Israel Is Unsurprisingly Unfinished at Age 70

Israel Is Unsurprisingly Unfinished at Age 70

Just think about where the United States was in 1846.

Sarah Moosazadeh

Sarah Moosazadeh is a staff writer for the Atlanta Jewish Times.

Ken Stein speaks about what Israel has accomplished in 70 years and what remains unfinished Sunday, March 25, at Congregation Or Hadash.
Ken Stein speaks about what Israel has accomplished in 70 years and what remains unfinished Sunday, March 25, at Congregation Or Hadash.

Israel has done a lot in 70 years in comparison with the United States at the same age in 1846, said Ken Stein, the president of the Center for Israel Education, but it remains to be seen where the country is headed and how it will fit into the continuum of Jewish history.

Like America at 70, Israel still hasn’t established its final borders or fully resolved how to operate as a democracy. Some ideas have stayed the same, he said, while others have transformed or remain unfinished.

The Emory professor of contemporary Middle Eastern history expanded on various concepts that have influenced Israel’s development, such as the Diaspora, anti-Semitism and Jewish Orthodoxy, while addressing “Israel at 70: Unfinished” on Sunday, March 25, at Congregation Or Hadash.

Political concepts that define a state, such as taking care of one another and providing services, help explain how Jews have survived in the Diaspora, Stein said. Jews carried those survival skills to Palestine as they began to re-create a Jewish homeland in the early 20th century.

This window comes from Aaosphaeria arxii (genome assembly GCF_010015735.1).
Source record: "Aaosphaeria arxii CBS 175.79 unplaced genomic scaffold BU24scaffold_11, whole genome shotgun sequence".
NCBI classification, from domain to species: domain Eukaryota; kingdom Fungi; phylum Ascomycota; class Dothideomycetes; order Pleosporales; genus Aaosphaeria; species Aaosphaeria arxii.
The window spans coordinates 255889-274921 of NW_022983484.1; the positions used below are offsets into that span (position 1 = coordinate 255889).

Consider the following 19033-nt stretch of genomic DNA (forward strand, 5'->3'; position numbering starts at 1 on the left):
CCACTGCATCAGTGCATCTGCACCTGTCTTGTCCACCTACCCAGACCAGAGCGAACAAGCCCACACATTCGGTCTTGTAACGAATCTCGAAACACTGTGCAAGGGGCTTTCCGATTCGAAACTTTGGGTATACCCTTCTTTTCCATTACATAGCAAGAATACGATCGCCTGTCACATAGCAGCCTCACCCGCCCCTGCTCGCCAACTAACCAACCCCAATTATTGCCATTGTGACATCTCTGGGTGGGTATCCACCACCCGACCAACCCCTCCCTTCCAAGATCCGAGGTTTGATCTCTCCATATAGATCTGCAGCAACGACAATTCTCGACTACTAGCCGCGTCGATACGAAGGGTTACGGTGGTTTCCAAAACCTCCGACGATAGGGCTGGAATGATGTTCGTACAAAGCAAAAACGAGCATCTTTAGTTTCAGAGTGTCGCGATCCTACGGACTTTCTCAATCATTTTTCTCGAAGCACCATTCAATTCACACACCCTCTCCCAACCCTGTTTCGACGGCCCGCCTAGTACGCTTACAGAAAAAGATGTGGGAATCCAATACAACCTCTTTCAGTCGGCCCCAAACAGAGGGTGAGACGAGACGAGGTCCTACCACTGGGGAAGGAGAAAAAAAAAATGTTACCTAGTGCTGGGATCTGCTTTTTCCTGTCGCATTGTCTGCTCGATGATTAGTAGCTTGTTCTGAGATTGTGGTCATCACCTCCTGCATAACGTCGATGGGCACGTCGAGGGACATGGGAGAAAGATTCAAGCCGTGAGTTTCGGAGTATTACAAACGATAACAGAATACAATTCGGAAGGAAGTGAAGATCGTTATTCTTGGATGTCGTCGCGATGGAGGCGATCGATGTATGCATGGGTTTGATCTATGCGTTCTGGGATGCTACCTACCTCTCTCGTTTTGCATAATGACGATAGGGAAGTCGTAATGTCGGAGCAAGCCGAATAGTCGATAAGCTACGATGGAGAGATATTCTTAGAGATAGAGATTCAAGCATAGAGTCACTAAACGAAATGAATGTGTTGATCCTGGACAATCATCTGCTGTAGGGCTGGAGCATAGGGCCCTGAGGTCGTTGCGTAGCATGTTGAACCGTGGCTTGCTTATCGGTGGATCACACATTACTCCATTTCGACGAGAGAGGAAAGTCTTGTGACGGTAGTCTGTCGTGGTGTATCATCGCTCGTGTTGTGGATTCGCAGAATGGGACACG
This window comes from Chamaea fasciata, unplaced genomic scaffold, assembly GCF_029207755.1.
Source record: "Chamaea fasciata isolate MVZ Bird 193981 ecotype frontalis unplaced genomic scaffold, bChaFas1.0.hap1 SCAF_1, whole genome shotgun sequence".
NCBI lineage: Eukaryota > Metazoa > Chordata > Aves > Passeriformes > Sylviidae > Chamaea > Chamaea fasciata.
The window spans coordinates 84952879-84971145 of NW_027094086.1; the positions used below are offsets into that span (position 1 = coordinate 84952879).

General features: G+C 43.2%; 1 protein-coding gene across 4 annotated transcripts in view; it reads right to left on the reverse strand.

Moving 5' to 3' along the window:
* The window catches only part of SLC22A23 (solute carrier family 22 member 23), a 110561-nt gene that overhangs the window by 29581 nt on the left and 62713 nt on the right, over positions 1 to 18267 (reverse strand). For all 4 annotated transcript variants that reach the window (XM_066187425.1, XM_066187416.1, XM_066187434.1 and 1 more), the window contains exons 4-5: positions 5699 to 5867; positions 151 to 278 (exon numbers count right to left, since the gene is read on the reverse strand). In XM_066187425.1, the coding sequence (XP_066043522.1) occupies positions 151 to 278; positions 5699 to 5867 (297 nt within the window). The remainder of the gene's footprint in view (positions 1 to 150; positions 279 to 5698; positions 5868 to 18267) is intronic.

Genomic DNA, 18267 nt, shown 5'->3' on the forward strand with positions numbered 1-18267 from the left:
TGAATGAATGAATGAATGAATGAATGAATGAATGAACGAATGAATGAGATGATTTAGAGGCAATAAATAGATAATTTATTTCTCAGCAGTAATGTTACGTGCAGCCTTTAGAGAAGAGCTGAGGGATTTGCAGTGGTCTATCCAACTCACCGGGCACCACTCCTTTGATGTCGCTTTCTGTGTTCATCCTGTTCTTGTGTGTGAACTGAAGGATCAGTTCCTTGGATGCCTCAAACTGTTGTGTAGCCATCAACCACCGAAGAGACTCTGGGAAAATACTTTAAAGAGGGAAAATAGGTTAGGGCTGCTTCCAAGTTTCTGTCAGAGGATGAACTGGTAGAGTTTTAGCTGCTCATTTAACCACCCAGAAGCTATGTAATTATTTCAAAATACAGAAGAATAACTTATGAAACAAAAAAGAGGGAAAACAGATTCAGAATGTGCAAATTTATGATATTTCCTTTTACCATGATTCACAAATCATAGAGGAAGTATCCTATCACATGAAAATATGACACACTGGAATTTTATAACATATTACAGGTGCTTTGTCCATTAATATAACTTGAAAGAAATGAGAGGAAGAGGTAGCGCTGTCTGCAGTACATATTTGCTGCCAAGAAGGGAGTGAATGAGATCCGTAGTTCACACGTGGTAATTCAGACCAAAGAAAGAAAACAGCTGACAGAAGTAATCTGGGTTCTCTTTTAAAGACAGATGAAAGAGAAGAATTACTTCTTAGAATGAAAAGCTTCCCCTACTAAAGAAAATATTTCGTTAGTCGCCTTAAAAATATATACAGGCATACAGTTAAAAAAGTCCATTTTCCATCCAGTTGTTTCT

To survive as a minority in the Diaspora, Stein said, Jews constantly compromised on rituals and traditions, determined whom they could trust, and learned how to protect themselves. Those practices have helped Jews endure and Israel survive.

Assimilation, on the other hand, is transforming, Stein said. Israel has hastened the practice because people feel they have more choices and are not forced to retain their identity.

Israel’s effects on American Jewish religiosity can be seen through Jewish day schools, which help sustain traditions and keep Hebrew as a language that lives, Stein said.

Likewise, Israel has shaped American institutions, Stein said. “Our political reality, which means to be left or right but never center, has been taken and put on Israel’s back, for better or for worse.”

Outside influences on Israel’s young history include its relationship with its neighbors, the collapse of Arab states and the rise of Islam as a political platform, Stein said. Since the Cold War, for instance, it has become harder for Israel to identify its allies.

Israel’s neighborhood has changed dramatically over seven decades, leaving Israel unfinished, Stein said. Most notable, he argued, is the Israeli-Palestinian conflict, in which autocratic leadership denies the Palestinian population a say in its future.

Among other issues unresolved for Israel are how to integrate outsiders, how to practice democracy and how to include non-Jews, Stein said.

To summarize everything Israel has accomplished in 70 years would take a long time, but Stein used Rabbi David Hartman’s response to a question about what has enabled Jews to survive for millennia: “It’s simple. Jews have always taken challenges and made them into opportunities, and if we lose that, then we have lost who we are.”

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